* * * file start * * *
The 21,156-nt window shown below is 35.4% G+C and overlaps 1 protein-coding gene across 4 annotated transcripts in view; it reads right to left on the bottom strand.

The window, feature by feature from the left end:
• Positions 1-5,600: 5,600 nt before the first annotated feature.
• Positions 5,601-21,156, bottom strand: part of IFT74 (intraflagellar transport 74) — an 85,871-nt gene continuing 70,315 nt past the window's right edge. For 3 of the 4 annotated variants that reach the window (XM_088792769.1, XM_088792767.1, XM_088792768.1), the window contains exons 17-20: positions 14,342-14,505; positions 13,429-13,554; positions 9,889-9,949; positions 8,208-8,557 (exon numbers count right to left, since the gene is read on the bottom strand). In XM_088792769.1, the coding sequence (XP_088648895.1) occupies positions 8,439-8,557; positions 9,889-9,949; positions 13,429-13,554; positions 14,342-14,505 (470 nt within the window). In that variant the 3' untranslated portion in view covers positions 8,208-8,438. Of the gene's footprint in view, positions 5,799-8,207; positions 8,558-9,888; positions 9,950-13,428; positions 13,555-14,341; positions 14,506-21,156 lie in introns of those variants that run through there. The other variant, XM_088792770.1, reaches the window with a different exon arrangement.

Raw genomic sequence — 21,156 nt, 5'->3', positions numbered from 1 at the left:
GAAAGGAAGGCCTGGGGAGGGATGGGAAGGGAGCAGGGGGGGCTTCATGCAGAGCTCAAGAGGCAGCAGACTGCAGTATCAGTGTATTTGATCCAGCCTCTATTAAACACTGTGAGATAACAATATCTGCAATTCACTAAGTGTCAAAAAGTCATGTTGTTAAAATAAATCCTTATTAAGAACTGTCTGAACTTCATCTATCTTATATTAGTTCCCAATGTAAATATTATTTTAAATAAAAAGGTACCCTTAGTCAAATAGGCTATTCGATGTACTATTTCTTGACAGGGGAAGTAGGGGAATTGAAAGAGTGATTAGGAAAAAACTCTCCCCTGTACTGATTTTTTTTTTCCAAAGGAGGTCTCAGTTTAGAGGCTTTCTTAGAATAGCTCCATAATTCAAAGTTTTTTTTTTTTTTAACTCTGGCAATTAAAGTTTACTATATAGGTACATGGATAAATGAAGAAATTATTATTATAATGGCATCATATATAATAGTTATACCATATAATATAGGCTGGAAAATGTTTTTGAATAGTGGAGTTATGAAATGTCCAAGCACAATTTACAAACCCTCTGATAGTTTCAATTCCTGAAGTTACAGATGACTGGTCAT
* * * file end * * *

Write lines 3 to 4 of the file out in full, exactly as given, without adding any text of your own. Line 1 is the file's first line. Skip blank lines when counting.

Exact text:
• Positions 1-5,600: 5,600 nt before the first annotated feature.
• Positions 5,601-21,156, bottom strand: part of IFT74 (intraflagellar transport 74) — an 85,871-nt gene continuing 70,315 nt past the window's right edge. For 3 of the 4 annotated variants that reach the window (XM_088792769.1, XM_088792767.1, XM_088792768.1), the window contains exons 17-20: positions 14,342-14,505; positions 13,429-13,554; positions 9,889-9,949; positions 8,208-8,557 (exon numbers count right to left, since the gene is read on the bottom strand). In XM_088792769.1, the coding sequence (XP_088648895.1) occupies positions 8,439-8,557; positions 9,889-9,949; positions 13,429-13,554; positions 14,342-14,505 (470 nt within the window). In that variant the 3' untranslated portion in view covers positions 8,208-8,438. Of the gene's footprint in view, positions 5,799-8,207; positions 8,558-9,888; positions 9,950-13,428; positions 13,555-14,341; positions 14,506-21,156 lie in introns of those variants that run through there. The other variant, XM_088792770.1, reaches the window with a different exon arrangement.